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    The best bet you have is to just be honest. Most of the problems arise when you try and think about what they /want/ you to say, and not just answer truthfully. Things get a bit easier when you have legitimate opinions and answers, so search your mind and find the answer as if you asked yourself.

    I understand what you mean, I hate interviews, and have problems with tested patient interactions and have a tendency to draw a blank, so before the interview I just wrote down a whole list of things that seemed applicable based on my application, and just made sure I knew the answers so it wouldn't be as likely to disappear when I needed to search my brain for them.

    The thing of it is, you really do need to have an answer as to what will be different in pod school, because if there isn't one, you're going to have some serious issues. Be able to explain to /yourself/ why this is the career path for you, and be brutally honest about it.

    Now, if you got bad grades because you sat in your room and smoked weed all day, then maybe leave that out and credit them to "personal problems" and having a lack of motivation because you didn't know your course, and had a hard time being motivated without knowing what you were doing (still true, no?), but by and large, honesty is the best policy. It's far better to have a less-than-desirable answer than it is to be caught in a lie.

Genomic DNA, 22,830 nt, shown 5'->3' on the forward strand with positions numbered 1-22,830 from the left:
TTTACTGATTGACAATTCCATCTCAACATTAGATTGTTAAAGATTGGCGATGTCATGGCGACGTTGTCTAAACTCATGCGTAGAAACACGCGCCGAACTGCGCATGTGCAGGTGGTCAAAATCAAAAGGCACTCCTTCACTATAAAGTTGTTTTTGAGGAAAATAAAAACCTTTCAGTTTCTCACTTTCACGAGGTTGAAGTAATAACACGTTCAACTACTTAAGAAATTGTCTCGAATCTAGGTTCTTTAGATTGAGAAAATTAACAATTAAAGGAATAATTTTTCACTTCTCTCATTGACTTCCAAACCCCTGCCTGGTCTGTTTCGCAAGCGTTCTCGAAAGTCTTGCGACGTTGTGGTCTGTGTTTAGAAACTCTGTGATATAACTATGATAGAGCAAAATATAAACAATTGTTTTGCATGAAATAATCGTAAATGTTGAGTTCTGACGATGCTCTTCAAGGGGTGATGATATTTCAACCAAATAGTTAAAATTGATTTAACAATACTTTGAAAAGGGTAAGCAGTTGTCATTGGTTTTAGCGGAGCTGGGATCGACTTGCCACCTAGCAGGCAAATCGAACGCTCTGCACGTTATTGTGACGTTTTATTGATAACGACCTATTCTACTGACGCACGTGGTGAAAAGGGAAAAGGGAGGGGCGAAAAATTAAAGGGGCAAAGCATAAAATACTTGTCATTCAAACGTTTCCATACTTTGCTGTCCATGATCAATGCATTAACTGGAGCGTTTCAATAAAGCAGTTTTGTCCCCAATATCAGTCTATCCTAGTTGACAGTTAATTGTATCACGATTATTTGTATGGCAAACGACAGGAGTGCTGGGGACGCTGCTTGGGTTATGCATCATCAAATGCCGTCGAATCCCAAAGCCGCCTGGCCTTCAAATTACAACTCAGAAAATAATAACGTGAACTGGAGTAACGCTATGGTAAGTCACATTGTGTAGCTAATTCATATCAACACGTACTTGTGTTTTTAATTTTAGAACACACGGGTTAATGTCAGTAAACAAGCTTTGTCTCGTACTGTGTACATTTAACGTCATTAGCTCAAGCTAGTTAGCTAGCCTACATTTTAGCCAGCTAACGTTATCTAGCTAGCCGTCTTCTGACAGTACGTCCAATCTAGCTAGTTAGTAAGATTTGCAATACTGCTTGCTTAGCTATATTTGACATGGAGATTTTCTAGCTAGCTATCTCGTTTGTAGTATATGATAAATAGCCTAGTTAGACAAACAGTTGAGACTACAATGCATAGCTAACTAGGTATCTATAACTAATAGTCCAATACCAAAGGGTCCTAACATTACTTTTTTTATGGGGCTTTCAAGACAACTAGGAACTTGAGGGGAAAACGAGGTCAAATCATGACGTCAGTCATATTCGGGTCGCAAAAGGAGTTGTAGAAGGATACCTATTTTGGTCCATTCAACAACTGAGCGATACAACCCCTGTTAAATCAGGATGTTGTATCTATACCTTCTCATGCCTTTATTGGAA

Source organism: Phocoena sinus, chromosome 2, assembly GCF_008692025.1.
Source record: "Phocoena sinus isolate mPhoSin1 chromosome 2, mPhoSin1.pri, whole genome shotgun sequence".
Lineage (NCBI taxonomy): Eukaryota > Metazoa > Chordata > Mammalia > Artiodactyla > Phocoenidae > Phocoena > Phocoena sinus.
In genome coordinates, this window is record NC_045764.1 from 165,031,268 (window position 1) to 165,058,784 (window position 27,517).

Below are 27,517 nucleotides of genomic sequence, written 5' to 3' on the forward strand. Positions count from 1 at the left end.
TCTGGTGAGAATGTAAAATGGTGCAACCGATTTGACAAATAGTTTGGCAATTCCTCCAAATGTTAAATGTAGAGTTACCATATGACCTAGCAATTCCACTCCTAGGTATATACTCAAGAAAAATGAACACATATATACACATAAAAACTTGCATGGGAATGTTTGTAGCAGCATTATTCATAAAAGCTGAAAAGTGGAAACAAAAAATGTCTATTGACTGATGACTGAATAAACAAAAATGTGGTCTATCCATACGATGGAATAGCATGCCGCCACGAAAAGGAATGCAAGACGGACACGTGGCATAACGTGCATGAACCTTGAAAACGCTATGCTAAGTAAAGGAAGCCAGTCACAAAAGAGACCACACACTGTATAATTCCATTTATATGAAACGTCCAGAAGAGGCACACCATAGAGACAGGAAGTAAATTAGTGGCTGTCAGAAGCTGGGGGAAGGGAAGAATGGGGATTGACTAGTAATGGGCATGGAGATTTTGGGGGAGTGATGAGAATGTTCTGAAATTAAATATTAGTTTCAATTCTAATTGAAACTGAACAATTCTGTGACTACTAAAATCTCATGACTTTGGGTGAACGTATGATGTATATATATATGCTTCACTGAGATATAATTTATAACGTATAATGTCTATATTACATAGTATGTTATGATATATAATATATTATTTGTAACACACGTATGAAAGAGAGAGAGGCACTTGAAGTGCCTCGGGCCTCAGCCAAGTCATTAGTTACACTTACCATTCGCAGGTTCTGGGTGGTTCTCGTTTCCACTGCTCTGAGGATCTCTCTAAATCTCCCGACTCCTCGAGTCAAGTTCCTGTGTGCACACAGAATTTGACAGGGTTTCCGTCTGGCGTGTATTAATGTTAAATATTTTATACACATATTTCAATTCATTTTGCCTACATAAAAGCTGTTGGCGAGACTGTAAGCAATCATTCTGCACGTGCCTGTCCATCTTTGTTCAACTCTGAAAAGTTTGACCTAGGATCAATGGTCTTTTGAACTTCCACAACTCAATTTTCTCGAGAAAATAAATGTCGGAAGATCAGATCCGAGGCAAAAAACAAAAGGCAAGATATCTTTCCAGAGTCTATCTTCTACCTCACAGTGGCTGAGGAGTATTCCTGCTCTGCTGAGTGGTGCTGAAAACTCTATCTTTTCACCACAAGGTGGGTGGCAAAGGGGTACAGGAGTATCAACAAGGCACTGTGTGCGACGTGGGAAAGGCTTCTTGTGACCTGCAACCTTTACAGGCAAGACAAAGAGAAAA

You'll do fine; most everyone is nervous, but once you get rolling a little bit and get a rhythm and realize "Hey! I really DO want to be here and know why!" then things get a bit easier. Most admissions interviews aren't that bad, and you can look at the student doctor interview section here and get a GREAT idea as to what to expect from each school.

    You'll do fine if you know the answers for yourself, and be sure to look honestly at your application and try and think from a interviewer's perspective what parts look good, and what parts need an explanation. Most of the questions are pretty straight forward, and they're not looking to screw with you, they really just want to know why you're there, and why you think you'll succeed.

    Long response, I know, sorry! Good luck and godspeed!
  7. EK18

    EK18

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    Lol no need to apologize. I appreciate the time you took to write such a detailed response on my behalf. I think I'm just scared that being honest is what's going to keep me from being admitted. I don't want to come off as lazy or unable to work hard.
  8. MaxillofacialMN

    MaxillofacialMN Osteopathic Foot Dentist

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    I can relate to that, lol. I had an interview at my school a few weeks ago for free tuition my senior year. One of my friends had won the scholarship last year and her advice was to be honest, because the panel just really wants to get to know you. I took the advice to heart, and was WAY too honest. I left the room thinking, "well, I didn't get that scholarship." But, it was good practice for pod school interviews and now I realize that complete honesty isn't always the best. For instance, to the question, "how would your friends describe you?" your answer shouldn't be "insane party animal" regardless of the authenticity of this response.


    And that's pretty much the story of how I lost about $20k in half an hour...
  9. kcw5x8

    kcw5x8

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    Absolutely. Apply and you'llget in somewhere